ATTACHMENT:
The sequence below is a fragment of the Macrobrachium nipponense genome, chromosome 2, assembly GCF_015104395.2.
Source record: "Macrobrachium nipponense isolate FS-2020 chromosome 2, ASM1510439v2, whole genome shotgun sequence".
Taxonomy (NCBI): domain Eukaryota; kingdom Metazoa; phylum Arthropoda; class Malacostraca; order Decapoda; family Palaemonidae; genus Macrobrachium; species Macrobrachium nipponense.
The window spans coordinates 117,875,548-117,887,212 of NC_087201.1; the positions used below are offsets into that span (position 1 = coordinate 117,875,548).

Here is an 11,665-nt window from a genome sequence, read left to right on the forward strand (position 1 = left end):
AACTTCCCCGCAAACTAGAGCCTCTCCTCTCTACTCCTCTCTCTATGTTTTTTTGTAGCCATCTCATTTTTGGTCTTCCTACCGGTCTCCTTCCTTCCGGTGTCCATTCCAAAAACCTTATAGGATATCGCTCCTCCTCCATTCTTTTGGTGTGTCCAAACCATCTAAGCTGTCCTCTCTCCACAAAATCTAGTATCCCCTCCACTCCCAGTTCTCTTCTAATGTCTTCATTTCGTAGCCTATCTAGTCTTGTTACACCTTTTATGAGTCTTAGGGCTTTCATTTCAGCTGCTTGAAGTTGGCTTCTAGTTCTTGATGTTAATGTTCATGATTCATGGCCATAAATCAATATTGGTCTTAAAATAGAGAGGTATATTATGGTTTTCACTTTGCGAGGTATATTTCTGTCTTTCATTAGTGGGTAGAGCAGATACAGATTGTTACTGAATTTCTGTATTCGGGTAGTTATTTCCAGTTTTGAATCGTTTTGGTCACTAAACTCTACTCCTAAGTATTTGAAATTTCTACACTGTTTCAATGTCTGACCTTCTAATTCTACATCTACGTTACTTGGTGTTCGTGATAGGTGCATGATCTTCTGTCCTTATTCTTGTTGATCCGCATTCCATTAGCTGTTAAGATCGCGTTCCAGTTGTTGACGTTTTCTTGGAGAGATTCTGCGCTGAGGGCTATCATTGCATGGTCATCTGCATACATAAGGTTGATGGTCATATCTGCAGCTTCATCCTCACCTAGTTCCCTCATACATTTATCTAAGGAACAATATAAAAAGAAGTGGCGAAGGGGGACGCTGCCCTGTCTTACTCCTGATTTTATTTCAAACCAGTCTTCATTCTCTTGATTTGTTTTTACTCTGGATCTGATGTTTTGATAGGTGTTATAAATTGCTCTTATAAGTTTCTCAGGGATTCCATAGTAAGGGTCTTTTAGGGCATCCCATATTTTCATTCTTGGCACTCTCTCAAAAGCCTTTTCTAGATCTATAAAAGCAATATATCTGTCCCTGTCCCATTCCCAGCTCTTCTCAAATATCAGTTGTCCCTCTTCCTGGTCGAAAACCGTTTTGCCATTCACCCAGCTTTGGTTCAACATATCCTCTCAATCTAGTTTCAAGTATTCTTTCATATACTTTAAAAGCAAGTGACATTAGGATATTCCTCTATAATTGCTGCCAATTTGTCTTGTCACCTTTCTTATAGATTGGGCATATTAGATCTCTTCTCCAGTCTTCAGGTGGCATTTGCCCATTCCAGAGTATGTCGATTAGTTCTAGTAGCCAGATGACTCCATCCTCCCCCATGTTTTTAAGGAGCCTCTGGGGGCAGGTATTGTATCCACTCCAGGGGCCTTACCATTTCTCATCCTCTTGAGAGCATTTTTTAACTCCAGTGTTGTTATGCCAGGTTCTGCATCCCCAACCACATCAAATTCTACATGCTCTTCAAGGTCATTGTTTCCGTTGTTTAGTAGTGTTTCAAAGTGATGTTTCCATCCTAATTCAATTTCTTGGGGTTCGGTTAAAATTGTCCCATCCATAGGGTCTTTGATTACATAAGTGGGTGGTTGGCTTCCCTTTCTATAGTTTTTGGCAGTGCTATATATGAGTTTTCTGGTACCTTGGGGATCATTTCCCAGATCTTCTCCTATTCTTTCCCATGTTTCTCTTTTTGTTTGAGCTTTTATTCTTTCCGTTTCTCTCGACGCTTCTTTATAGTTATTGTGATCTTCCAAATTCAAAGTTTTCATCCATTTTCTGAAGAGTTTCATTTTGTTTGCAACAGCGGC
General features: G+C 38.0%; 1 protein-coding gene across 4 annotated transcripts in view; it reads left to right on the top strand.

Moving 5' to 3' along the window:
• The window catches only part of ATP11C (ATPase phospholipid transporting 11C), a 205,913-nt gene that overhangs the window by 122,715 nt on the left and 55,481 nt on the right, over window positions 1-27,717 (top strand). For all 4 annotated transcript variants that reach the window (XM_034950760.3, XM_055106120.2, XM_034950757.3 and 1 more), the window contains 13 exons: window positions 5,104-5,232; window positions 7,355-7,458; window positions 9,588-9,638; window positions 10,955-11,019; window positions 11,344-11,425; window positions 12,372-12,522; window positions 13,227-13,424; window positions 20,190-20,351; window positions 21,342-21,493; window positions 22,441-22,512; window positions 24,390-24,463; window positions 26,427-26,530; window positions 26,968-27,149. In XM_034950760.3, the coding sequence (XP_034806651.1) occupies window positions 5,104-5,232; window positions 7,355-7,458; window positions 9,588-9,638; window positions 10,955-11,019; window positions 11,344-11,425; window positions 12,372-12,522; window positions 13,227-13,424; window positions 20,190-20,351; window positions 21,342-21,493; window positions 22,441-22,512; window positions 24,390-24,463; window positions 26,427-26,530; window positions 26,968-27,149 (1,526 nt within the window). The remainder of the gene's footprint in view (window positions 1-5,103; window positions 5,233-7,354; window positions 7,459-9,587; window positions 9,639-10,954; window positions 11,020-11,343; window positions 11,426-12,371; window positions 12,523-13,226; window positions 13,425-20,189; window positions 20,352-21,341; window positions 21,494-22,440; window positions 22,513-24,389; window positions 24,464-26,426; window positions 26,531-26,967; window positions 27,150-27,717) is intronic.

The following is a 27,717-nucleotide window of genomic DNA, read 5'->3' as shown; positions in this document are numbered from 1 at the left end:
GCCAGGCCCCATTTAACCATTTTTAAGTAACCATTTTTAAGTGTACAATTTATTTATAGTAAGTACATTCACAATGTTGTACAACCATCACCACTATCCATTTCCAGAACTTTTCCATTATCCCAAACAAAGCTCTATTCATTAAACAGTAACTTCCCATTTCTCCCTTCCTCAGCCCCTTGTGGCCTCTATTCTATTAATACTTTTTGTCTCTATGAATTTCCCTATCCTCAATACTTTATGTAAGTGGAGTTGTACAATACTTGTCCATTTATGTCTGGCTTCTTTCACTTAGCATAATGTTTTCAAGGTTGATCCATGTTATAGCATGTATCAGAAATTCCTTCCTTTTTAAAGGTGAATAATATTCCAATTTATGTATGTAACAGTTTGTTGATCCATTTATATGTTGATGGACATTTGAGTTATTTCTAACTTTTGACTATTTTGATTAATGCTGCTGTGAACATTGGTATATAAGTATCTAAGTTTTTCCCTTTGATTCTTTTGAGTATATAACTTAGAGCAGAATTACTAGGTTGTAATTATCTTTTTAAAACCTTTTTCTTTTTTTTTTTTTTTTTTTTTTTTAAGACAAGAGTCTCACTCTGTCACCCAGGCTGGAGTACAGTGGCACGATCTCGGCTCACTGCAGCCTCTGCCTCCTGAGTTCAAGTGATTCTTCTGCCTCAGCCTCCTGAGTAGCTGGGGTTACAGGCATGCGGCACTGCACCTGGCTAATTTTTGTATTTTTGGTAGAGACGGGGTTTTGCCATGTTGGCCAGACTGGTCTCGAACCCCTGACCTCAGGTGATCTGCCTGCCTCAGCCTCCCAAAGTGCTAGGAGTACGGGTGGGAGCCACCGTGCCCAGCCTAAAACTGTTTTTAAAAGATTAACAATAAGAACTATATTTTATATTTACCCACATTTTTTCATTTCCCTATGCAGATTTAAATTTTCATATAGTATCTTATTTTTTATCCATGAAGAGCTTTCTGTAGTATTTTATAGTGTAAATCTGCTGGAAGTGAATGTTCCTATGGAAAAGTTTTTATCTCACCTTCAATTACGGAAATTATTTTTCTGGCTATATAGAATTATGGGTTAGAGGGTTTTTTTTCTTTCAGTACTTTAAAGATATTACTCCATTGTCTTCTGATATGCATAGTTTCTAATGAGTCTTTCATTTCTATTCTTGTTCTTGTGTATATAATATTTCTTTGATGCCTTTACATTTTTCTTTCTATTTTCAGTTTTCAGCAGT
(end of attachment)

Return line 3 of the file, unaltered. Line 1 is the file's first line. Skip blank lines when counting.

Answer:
Taxonomy (NCBI): domain Eukaryota; kingdom Metazoa; phylum Arthropoda; class Malacostraca; order Decapoda; family Palaemonidae; genus Macrobrachium; species Macrobrachium nipponense.